Home2018-2019Preparing for the worst at WU

Preparing for the worst at WU

Aubryn Walters,
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At any given time there is the potential for disaster, which is officially designated as ‘risk’ level. According to the Cornell Preparation and Mitigation Plan, there are four main types of risk: natural, human related, terrorism and technological.

Oregon seems like a relatively hazard-free part of the country, with none of the hurricanes or tornadoes that plague other regions. The mild climate makes severe weather infrequent, especially compared to other states. However, both human related hazards as well as less frequent, but extremely destructive, natural disasters, like megathrust earthquakes and volcanic eruptions, mean that Oregonians need to be just as prepared for disasters as anyone else.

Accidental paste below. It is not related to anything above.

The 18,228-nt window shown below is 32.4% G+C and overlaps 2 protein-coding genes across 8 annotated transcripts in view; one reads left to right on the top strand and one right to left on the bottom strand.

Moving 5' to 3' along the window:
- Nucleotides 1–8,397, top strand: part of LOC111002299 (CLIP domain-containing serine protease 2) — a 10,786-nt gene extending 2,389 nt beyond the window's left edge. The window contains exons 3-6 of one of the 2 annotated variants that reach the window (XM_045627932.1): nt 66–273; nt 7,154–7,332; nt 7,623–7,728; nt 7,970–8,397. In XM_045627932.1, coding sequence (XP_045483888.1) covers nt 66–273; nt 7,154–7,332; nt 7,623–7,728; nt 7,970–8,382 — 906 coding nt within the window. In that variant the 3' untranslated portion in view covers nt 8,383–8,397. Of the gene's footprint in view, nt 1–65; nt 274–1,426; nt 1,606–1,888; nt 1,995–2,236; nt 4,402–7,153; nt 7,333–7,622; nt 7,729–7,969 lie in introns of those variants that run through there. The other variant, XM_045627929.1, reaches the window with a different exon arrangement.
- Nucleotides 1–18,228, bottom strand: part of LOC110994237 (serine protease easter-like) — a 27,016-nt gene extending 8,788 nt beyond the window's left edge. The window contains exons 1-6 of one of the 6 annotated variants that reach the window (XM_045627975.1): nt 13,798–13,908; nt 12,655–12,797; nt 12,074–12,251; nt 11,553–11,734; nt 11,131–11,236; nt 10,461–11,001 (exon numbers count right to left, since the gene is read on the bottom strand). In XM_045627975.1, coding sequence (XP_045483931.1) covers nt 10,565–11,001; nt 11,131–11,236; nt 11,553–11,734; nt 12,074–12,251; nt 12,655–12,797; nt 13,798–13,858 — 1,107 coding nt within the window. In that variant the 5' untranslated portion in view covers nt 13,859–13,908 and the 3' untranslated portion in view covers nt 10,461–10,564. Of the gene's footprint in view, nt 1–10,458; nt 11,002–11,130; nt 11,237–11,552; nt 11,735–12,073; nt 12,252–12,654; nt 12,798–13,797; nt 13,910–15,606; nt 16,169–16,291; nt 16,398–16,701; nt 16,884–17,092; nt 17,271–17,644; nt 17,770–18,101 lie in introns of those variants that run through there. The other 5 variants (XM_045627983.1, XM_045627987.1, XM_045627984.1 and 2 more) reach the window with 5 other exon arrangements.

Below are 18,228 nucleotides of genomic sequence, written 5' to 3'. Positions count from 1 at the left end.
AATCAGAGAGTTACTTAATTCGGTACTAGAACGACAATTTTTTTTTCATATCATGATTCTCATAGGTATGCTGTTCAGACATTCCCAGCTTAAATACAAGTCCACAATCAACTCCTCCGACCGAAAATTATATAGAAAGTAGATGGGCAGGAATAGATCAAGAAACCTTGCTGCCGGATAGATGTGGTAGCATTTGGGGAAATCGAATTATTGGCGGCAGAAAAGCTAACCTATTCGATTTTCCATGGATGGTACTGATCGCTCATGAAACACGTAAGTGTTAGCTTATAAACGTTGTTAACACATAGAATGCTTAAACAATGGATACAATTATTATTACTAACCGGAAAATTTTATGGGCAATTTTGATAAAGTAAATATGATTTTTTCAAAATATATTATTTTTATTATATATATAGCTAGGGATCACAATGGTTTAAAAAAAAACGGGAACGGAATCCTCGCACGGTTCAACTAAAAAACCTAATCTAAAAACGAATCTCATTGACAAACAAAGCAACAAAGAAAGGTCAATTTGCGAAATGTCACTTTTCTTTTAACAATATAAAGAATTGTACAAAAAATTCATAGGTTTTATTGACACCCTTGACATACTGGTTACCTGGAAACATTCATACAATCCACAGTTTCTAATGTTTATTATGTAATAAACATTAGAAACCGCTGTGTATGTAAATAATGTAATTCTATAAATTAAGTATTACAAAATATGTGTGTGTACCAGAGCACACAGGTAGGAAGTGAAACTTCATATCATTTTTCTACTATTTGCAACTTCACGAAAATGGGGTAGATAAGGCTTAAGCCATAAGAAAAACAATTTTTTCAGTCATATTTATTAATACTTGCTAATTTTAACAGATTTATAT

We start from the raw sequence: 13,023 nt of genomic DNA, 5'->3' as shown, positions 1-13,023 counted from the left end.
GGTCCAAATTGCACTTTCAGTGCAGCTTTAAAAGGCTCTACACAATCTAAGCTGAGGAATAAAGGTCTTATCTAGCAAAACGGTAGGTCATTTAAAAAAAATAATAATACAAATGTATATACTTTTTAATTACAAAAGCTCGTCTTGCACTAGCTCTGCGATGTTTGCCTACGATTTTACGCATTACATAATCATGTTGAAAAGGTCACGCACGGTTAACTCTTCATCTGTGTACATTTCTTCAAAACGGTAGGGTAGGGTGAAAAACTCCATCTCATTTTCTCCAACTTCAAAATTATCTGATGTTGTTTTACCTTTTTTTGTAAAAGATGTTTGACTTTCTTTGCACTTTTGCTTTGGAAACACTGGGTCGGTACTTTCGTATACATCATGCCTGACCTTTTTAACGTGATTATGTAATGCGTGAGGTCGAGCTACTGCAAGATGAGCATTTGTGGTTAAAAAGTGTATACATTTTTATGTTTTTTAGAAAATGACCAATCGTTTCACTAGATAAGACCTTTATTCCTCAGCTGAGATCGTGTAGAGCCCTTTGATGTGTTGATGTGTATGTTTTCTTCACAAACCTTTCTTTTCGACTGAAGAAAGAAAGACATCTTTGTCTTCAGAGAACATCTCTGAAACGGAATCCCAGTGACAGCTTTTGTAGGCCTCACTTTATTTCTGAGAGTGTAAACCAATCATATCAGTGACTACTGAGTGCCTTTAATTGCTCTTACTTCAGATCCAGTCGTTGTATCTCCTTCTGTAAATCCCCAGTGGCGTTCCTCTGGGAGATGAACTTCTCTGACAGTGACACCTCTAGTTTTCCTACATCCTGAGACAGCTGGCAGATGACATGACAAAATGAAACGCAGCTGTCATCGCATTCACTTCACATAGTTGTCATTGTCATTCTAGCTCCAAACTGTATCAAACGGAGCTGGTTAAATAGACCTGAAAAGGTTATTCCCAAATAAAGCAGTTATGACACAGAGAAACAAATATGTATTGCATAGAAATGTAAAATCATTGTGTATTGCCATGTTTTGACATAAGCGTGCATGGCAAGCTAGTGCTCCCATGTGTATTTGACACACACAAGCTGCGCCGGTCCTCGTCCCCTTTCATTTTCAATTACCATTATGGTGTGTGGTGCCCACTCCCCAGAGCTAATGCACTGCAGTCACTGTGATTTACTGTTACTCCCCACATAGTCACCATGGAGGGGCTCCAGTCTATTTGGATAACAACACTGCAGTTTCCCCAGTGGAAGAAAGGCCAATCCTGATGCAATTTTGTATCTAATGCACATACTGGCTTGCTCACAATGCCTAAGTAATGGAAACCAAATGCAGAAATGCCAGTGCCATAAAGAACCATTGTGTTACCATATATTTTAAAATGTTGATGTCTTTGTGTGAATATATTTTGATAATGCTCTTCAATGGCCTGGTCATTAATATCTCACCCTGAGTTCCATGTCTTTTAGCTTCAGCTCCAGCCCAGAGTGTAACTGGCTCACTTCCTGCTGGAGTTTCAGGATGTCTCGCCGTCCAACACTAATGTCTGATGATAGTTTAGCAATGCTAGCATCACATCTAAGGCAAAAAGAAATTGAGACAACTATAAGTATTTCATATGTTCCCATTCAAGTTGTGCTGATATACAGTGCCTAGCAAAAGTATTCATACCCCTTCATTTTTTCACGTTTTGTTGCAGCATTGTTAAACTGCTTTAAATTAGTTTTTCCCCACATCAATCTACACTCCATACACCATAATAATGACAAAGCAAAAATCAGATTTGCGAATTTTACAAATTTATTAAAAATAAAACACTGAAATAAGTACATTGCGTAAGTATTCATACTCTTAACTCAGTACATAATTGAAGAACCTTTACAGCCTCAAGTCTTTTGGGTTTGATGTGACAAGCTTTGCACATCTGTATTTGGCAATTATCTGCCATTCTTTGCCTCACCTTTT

Two of the Cornell Prevention and Mitigation Plan risk categories, human related and terrorism, are caused by humans. These include causes that are either direct or unintentional, on both a large and small scale.

Technological risk centers around failure of infrastructure, but it also includes things like cyber attacks and data breaches. These are caused by both malintent and lack of structural integrity.

Natural risk comes from different geological and climatic hazards, as well as disease and other hazards, which do not come from direct human action. These depend on the location, geomorphological and population makeup of a given area. Compounding natural hazards can make one area especially prone to risk, compared to another area.